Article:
Living with a rare disease known as "Stiff Person Syndrome"
Governor Walker proclaimed February 28th as "Rare Disease and Disorder Day." And some rare diseases are life-threatening mysteries with no known cure.
Autoimmune diseases like "Stiff Person Syndrome" are rarely heard of, but hold heavy impacts to those who have it.
Last year, Holly Ward, a mother of four, exchanged vows. But a week later, she experienced uncontrollable shaking and muscle spasms.
"I left work and went to the emergency room, because my arm was in a lot of pain, and I was experiencing some stiffness in my back," said Ward. "I couldn't figure out what was going on."
Holly's leg also began shaking.
As it turns out, Ward's symptoms were caused by SPS - a rare disease that strikes one in one-million people.
Ward's primary doctor, Dr. R. Lynn Carlson of Kenai's Medi Center, said the condition is not contagious.
"There's no way you would catch this disease from her," Dr. Carlson said.
Dr. Carlson said the disease could be related to a gene mutation that causes Ward to be more susceptible to environmental exposures.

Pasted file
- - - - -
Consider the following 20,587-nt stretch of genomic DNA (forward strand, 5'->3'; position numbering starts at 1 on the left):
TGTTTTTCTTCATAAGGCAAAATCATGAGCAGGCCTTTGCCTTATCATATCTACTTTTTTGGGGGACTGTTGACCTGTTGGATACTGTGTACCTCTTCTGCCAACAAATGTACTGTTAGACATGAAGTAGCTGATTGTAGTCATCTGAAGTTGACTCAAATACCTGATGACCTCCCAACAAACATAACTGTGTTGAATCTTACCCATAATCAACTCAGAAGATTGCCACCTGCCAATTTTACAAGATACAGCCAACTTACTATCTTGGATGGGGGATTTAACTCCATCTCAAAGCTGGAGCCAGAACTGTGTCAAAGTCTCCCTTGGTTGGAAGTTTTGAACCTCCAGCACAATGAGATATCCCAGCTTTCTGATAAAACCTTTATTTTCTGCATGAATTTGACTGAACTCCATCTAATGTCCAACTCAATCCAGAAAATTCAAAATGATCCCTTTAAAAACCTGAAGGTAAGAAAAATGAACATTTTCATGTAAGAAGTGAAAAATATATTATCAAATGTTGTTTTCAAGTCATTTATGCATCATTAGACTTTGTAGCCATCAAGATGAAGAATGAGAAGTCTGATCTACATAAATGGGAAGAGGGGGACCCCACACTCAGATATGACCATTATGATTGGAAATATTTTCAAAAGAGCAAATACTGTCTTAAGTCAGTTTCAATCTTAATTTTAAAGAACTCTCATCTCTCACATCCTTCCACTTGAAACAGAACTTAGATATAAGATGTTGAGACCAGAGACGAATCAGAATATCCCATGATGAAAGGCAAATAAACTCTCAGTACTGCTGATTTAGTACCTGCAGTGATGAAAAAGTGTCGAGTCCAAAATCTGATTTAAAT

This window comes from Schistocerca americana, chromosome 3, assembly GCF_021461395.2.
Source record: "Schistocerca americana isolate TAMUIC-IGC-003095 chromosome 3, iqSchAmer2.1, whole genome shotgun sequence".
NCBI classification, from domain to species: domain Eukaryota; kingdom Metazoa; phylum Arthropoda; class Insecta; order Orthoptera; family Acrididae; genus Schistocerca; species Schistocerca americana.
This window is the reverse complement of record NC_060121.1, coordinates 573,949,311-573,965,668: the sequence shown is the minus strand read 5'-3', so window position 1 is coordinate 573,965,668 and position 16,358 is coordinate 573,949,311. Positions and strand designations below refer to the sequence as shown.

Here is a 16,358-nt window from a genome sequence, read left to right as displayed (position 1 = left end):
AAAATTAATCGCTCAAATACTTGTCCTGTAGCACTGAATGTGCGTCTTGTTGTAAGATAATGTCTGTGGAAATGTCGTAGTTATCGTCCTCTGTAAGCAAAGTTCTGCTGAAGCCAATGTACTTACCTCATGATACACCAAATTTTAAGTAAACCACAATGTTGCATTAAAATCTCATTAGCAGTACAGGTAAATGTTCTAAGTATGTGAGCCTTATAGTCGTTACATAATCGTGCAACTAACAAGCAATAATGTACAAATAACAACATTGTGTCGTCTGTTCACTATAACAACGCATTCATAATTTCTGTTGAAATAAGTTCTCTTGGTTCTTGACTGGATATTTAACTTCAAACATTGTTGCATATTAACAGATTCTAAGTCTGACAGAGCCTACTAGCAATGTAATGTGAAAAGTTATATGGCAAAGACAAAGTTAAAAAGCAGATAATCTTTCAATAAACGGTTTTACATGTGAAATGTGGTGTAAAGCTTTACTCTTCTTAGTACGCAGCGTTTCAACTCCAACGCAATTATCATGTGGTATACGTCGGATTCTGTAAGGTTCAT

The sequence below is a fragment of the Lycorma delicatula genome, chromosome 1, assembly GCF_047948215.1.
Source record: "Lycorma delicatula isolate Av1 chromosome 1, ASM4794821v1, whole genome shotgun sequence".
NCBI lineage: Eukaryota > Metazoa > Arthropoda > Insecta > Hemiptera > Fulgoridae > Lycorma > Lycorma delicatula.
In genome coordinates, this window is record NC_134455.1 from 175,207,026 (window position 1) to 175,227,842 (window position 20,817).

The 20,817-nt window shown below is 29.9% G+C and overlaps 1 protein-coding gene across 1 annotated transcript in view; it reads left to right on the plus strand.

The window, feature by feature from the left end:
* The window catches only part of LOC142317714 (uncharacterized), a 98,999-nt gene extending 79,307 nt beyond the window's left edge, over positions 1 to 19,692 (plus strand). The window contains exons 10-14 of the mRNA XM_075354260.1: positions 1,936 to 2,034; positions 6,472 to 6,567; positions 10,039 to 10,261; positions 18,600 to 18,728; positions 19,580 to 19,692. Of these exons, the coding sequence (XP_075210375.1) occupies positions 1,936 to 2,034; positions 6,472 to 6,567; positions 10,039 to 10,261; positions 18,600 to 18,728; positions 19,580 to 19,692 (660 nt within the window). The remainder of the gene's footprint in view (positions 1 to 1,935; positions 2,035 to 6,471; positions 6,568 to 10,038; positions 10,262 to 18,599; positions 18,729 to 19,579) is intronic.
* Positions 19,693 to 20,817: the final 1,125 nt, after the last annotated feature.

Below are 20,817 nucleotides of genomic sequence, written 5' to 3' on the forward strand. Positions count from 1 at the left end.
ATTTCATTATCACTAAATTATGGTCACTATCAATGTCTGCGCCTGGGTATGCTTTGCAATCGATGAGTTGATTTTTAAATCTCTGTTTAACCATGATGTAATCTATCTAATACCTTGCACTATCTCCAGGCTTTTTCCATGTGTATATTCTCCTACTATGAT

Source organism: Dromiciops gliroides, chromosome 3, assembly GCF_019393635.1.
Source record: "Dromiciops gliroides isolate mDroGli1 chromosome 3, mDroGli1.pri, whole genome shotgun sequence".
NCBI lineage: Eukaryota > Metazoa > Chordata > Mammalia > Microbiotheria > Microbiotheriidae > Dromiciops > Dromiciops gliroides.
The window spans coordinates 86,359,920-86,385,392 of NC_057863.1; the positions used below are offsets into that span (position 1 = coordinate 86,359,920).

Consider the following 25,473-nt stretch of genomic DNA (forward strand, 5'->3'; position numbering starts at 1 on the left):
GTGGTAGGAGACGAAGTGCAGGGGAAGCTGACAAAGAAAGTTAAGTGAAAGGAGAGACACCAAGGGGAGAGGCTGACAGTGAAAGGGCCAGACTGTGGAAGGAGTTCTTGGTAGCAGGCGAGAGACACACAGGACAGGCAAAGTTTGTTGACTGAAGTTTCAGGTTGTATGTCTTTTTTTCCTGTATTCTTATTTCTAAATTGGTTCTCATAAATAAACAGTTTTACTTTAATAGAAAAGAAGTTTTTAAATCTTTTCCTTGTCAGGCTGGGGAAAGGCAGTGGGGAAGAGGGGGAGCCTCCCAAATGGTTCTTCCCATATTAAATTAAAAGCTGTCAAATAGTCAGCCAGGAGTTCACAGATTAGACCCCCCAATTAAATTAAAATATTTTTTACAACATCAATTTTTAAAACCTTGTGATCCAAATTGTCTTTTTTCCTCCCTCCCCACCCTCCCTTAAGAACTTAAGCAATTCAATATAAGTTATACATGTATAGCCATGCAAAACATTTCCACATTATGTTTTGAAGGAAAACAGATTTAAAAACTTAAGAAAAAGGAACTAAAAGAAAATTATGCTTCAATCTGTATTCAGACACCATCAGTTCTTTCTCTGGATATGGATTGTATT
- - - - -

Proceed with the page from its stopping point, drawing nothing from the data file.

Ward said since her symptoms started, it's difficult to perform everyday tasks.
"There's days I can walk and look just like an everyday normal person, and there's days where I can't even get up - can't take care of myself," Ward said.
Work is now not possible with the life-altering condition.
"It's definitely a change in my family life. I had lost my job, because of it, 'cause I couldn't walk," Ward said.
With four kids at home, Ward said some roles have reversed.
"My children are so sweet. They'll help me get my crutches or they'll [ask], 'Hey mom, what do you need? Can I get this for you?'" Ward said. "I'm able to sit and do the girls' hair, or read stories, or play with them. But when I do have flares, it's so hard, 'cause I'm not able to go out and play with them."
Some of Ward's favorite activities, like CrossFit, are out of the question for now.
"Working out and being able to do that was a big passion of mine before, and now I get to sit down and cheer on my fellow CrossFitters," Ward said.
Now Ward spends many hours at the Medi Center. There, she receives treatment known as "intravenous immunoglobulin" through an IV.
"It calms down the immune system, so that you're not attacking yourself so much," Dr. Carlson said. "We can do pretty much the same thing, only it takes longer if we eat anti-inflammatory foods. Avoiding starches and sweets - we're avoiding all the chemicals we can avoid."
As Ward hopes her disease will go into remission one day, for now she's doing what work she can do to help others understand rare diseases.